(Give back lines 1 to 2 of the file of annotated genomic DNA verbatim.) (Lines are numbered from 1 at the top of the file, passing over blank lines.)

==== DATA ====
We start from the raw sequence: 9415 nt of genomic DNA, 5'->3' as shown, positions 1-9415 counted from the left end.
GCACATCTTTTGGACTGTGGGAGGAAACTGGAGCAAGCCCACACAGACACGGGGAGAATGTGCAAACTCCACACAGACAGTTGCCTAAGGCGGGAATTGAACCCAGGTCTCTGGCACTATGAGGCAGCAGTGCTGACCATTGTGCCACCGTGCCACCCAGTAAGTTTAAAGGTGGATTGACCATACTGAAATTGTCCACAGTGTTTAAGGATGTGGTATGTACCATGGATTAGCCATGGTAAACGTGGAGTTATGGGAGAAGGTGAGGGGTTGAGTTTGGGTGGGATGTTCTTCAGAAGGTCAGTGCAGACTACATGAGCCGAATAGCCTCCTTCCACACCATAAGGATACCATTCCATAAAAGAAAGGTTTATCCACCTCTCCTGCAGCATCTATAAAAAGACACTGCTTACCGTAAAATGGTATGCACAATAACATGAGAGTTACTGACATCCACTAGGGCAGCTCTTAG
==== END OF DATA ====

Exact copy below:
We start from the raw sequence: 9415 nt of genomic DNA, 5'->3' as shown, positions 1-9415 counted from the left end.
GCACATCTTTTGGACTGTGGGAGGAAACTGGAGCAAGCCCACACAGACACGGGGAGAATGTGCAAACTCCACACAGACAGTTGCCTAAGGCGGGAATTGAACCCAGGTCTCTGGCACTATGAGGCAGCAGTGCTGACCATTGTGCCACCGTGCCACCCAGTAAGTTTAAAGGTGGATTGACCATACTGAAATTGTCCACAGTGTTTAAGGATGTGGTATGTACCATGGATTAGCCATGGTAAACGTGGAGTTATGGGAGAAGGTGAGGGGTTGAGTTTGGGTGGGATGTTCTTCAGAAGGTCAGTGCAGACTACATGAGCCGAATAGCCTCCTTCCACACCATAAGGATACCATTCCATAAAAGAAAGGTTTATCCACCTCTCCTGCAGCATCTATAAAAAGACACTGCTTACCGTAAAATGGTATGCACAATAACATGAGAGTTACTGACATCCACTAGGGCAGCTCTTAG